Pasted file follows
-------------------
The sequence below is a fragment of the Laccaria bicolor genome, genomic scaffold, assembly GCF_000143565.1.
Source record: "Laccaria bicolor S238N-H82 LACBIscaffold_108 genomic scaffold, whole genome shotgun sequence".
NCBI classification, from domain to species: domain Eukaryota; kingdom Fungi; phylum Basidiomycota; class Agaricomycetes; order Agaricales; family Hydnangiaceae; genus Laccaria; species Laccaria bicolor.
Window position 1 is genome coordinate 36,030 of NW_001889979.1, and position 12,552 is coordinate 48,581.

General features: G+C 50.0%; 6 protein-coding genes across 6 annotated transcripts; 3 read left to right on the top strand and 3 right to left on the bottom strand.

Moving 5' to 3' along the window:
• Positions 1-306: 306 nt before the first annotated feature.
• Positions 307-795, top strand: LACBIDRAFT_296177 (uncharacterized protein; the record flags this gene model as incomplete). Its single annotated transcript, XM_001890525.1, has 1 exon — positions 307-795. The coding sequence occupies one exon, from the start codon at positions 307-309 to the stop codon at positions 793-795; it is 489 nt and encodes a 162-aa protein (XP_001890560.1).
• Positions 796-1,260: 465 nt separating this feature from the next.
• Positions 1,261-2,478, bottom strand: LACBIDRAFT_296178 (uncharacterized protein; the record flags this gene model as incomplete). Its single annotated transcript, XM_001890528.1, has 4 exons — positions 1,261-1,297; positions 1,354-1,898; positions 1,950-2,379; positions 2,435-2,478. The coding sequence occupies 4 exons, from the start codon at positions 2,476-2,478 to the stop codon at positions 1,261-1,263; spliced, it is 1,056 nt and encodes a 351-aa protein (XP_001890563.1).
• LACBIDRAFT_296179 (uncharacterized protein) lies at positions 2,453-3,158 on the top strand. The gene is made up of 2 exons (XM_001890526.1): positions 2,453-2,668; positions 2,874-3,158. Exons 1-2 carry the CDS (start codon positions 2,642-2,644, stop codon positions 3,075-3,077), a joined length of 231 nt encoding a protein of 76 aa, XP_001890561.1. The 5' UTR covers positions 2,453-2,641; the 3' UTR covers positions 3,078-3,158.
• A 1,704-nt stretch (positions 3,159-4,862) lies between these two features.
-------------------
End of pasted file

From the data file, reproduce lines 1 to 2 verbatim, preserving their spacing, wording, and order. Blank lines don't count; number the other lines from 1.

The sequence below is a fragment of the Laccaria bicolor genome, genomic scaffold, assembly GCF_000143565.1.
Source record: "Laccaria bicolor S238N-H82 LACBIscaffold_108 genomic scaffold, whole genome shotgun sequence".